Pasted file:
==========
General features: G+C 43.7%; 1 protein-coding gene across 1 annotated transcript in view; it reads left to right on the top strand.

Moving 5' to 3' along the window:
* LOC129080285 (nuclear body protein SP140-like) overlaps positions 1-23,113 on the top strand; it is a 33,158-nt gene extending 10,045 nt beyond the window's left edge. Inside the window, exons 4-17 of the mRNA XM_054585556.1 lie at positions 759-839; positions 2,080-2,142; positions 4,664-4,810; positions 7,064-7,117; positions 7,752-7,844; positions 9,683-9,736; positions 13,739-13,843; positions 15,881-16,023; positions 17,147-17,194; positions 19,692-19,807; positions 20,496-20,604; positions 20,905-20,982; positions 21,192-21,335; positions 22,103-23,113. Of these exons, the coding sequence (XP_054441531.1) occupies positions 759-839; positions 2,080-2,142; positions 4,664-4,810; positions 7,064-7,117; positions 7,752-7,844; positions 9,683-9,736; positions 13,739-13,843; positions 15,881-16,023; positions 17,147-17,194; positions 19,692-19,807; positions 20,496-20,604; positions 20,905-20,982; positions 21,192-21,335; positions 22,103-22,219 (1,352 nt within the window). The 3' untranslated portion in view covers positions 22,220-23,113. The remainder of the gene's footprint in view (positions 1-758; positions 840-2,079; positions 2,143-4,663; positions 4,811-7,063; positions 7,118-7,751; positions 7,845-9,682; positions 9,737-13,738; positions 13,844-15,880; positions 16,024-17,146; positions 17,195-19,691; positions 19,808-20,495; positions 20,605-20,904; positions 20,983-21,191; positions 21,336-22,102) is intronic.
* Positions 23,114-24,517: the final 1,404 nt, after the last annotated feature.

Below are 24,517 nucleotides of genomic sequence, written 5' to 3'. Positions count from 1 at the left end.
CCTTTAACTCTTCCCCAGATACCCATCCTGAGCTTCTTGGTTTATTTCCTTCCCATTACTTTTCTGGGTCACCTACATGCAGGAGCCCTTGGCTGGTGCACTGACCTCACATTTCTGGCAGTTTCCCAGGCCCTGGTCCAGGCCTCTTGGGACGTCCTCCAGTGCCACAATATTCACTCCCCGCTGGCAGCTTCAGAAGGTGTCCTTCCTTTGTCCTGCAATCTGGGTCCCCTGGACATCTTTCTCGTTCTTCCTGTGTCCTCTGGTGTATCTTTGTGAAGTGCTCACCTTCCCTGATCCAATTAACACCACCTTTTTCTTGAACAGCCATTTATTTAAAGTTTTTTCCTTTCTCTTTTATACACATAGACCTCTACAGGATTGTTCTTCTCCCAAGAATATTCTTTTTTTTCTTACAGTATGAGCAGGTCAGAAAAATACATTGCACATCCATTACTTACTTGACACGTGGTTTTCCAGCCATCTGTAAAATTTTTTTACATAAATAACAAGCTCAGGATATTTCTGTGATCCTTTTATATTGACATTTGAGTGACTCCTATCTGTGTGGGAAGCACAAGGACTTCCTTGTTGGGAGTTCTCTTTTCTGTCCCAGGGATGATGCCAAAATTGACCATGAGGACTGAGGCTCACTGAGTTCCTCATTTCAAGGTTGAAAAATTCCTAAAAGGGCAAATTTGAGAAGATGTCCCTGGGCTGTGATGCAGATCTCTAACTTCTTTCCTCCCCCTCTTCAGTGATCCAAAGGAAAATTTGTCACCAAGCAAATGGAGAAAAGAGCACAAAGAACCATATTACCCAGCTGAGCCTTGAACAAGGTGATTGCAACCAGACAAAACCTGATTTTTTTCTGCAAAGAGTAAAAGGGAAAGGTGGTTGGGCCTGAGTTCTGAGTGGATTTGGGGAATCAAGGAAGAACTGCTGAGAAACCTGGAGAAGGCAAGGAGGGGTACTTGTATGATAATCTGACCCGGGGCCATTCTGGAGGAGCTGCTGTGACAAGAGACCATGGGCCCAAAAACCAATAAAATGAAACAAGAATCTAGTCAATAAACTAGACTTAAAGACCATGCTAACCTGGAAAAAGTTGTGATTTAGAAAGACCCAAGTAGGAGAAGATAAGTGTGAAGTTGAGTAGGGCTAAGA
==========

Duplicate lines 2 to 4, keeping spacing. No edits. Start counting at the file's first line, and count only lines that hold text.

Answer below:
Moving 5' to 3' along the window:
* LOC129080285 (nuclear body protein SP140-like) overlaps positions 1-23,113 on the top strand; it is a 33,158-nt gene extending 10,045 nt beyond the window's left edge. Inside the window, exons 4-17 of the mRNA XM_054585556.1 lie at positions 759-839; positions 2,080-2,142; positions 4,664-4,810; positions 7,064-7,117; positions 7,752-7,844; positions 9,683-9,736; positions 13,739-13,843; positions 15,881-16,023; positions 17,147-17,194; positions 19,692-19,807; positions 20,496-20,604; positions 20,905-20,982; positions 21,192-21,335; positions 22,103-23,113. Of these exons, the coding sequence (XP_054441531.1) occupies positions 759-839; positions 2,080-2,142; positions 4,664-4,810; positions 7,064-7,117; positions 7,752-7,844; positions 9,683-9,736; positions 13,739-13,843; positions 15,881-16,023; positions 17,147-17,194; positions 19,692-19,807; positions 20,496-20,604; positions 20,905-20,982; positions 21,192-21,335; positions 22,103-22,219 (1,352 nt within the window). The 3' untranslated portion in view covers positions 22,220-23,113. The remainder of the gene's footprint in view (positions 1-758; positions 840-2,079; positions 2,143-4,663; positions 4,811-7,063; positions 7,118-7,751; positions 7,845-9,682; positions 9,737-13,738; positions 13,844-15,880; positions 16,024-17,146; positions 17,195-19,691; positions 19,808-20,495; positions 20,605-20,904; positions 20,983-21,191; positions 21,336-22,102) is intronic.
* Positions 23,114-24,517: the final 1,404 nt, after the last annotated feature.